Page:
Substance.com Readers’ Holiday Tales: A Cocaine Relapse on Christmas Eve
Today's installment of our readers' seasonal sharing of their substance-related experiences.
Recently we invited Substance.com readers to share their stories of holidays past that relate to substances or their absence. Today’s reader is Paul, 25, from Mississippi. He describes himself as an off-and-on-again recovering heroin addict of the past few years, and says he has recently found that Suboxone improves his life. Here, Paul shares why his last Christmas was an unhappy one. Our best wishes to him this year.
I don’t get to go home much. As a drug addict, tried and true, let’s just say there are trust issues within my family. Once a year, for about three days over the Christmas holiday, is about the only time I’m allotted for a trip home. It just so happens that my birthday is also Christmas Eve.
My life has become easier in so many ways in recovery, and I’ve started repairing relationships within my family.
But my trip home last year was a fateful one. I had no intent to do anything but spend quality time with the family I never see and very much love, but ended up spending Christmas Eve shooting tequila and ingesting copious amounts of cocaine with an old high school cohort who now happened to be majoring in anthropology, as I once was. This resulted in an invigorated four-hour conversation about early hominin evolution and evaluating fucking Big Foot in the same light as actual, recorded Plio-Pleistocene era bipedal mammals.
The real fun came around 6 am Christmas morning, when my brother and I stumbled home to an already-bustling home that smelled of bacon and pine, full of eager children and piles of presents.
“I never get to celebrate my birthday,” I told my mother as she hugged me and whispered in my ear: “You smell like liquor and cigarettes, you stupid son of a bitch…it’s fucking Christmas.”
My brother had already slunk off to his bedroom. He lives at home year-round, so was less of a spectacle. But I’m a drug addict; I’m used to the limelight.
My mother knew what was up, but surprisingly most of my family, if not necessarily ignorant of my intoxication, played as such—even my unaccepting, conservative-Christian uncle.
I was still heavily speeding. I slipped away to the bathroom to brush my teeth and was blinded by the light when I flipped the switch. Seeing my insanely dilated pupils in the mirror, I felt like I was looking into my own soul. Luckily it was still early and dark enough to mask my appearance somewhat.
I was able to hold “normal” conversation through breakfast and coffee. Even into opening Christmas presents I felt I held it together pretty well. I shredded wrapping paper, cut tape, laughed and smiled along with everyone else. But about two hours in, it hit me: that impossible-to-ignore onset of the crash.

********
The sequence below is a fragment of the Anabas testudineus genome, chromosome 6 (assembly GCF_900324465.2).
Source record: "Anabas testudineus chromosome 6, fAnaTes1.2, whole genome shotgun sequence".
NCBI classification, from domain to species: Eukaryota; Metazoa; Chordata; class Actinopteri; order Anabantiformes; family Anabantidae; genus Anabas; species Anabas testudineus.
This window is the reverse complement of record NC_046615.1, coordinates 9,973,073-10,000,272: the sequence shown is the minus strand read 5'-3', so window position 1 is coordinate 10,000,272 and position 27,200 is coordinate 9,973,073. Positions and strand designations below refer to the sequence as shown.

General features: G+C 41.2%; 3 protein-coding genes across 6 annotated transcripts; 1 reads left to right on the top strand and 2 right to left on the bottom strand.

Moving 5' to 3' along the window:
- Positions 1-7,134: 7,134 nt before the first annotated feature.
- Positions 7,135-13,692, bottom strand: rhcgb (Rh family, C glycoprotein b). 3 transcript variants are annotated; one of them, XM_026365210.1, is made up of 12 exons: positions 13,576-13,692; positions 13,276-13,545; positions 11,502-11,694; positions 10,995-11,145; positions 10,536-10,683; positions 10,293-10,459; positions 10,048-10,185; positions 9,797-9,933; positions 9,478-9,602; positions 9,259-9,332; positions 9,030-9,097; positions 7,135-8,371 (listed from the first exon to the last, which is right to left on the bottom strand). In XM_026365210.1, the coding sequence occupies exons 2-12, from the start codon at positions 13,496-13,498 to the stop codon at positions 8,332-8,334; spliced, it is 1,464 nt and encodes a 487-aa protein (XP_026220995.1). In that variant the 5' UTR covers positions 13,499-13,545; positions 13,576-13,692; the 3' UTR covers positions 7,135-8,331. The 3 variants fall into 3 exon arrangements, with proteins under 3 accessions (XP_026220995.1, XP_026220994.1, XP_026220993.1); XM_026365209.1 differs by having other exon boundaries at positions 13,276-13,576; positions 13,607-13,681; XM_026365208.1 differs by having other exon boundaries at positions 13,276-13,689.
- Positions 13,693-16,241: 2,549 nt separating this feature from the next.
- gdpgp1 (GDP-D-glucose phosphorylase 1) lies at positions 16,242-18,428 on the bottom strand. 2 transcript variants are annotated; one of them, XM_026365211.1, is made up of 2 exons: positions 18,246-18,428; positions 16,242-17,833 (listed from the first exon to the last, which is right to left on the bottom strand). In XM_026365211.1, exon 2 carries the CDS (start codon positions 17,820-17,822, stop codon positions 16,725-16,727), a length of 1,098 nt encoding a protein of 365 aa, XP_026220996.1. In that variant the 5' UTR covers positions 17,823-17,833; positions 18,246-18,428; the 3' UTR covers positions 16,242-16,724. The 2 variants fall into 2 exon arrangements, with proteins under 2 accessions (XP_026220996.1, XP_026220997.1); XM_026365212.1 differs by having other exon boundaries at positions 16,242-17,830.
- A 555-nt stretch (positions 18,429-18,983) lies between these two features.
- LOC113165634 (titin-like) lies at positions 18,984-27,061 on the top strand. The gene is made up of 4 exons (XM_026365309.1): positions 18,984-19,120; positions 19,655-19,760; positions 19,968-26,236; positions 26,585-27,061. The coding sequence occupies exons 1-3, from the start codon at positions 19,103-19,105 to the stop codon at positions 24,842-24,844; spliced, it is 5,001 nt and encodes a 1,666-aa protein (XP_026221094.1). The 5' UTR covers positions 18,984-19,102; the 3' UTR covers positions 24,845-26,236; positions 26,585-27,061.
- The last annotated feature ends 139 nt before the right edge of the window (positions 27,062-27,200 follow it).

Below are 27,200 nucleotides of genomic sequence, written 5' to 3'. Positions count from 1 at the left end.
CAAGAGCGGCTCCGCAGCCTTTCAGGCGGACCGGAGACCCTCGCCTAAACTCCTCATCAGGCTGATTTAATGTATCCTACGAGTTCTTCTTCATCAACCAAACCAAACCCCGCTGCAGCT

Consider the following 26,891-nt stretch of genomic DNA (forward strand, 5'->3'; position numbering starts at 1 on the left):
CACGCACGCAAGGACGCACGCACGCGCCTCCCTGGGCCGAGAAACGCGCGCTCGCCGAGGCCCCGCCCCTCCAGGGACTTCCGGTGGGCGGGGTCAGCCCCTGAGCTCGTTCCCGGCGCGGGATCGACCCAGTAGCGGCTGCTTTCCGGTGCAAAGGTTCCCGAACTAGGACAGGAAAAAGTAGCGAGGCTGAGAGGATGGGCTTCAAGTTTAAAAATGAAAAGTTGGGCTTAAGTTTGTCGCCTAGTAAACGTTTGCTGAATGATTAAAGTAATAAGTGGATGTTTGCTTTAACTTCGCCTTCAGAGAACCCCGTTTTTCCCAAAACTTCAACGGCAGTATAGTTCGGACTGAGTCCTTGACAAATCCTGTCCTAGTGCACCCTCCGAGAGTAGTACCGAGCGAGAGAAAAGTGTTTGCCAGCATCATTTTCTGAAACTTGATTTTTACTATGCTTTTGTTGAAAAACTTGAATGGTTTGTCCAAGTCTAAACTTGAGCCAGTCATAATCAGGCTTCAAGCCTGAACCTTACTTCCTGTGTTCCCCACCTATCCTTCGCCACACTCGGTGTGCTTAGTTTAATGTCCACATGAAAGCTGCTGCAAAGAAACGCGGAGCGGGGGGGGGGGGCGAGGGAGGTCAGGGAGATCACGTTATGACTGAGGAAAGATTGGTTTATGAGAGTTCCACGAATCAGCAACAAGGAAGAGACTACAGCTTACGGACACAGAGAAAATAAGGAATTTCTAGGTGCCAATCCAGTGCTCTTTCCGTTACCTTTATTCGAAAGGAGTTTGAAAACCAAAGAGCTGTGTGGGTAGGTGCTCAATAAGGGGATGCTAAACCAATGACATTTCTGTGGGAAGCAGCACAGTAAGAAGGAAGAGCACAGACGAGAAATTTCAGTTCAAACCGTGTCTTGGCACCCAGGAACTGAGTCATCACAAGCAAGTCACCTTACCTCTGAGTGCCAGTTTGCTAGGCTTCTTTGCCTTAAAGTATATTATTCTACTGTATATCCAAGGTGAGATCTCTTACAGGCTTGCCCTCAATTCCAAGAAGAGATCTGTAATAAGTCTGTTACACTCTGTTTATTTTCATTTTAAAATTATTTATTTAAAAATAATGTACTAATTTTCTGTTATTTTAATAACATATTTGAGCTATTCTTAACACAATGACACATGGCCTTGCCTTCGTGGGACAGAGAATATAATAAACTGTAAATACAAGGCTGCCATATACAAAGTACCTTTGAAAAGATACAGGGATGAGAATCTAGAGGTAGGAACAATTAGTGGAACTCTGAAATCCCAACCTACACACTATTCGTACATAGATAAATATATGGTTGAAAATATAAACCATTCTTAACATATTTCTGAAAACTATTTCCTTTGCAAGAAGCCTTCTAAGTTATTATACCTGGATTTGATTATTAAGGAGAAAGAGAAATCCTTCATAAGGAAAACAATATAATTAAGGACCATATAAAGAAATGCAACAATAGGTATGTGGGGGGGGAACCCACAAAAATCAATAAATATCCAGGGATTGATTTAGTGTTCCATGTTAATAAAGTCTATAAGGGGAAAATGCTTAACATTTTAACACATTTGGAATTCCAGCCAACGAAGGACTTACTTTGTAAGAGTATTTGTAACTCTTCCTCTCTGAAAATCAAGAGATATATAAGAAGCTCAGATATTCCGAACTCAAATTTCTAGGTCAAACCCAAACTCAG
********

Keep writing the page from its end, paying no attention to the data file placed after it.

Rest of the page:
I apologized to my family and hustled upstairs to crawl into bed.
You know that morning-after feeling, when you log onto Facebook to an instant torrent of shame? Well, that’s what happened to me. Only instead of embarrassingly shot-gunning a beer at some shitty dive bar, I was captured laughing maniacally, opening Christmas presents with a smile on the edge of insanity, hair like pre-cut Russell Brand’s, and dribbled tequila stains running down my shirt.
When I saw those pictures my mother had so innocently uploaded to Facebook, I knew that I had hidden nothing. My family wasn’t dumb—they were just done with me. They put up a façade in an attempt to salvage their special day together.
It hasn’t been spoken of among my family since then, but my brother and my friends mercilessly recount the story. Because there is nothing funnier than relapsing, on Christmas, and disappointing your family into silence.
You Might Also Like
Check out this interactive feature to get a unique sense of the current numbers—based on data from SAMHSA, the CDC and the FBI—for drug use, drug problems and more.... Read More
Sam’s struggle with schizophrenia has led to substance abuse. His doctors say medication could help get both diagnoses under control, but he finds it difficult to maintain a regular dosage... Read More
Nearly 5,000 people. That was the meth death toll in 2015. This number has risen dramatically since 2010. In fact, between 2010 and 2014, it doubled. 897,000 people. That’s the estimated number... Read More
Recent media reports have given significant attention to the spread of opioid addiction in suburban America. We can no longer view drug addiction as an inner-city issue that affects a small portion... Read More
A crisis that kills 91 Americans every day and controls the lives of nearly 2.6 million, the opioid epidemic is very much out of control. There remains a huge gap between what is known about... Read More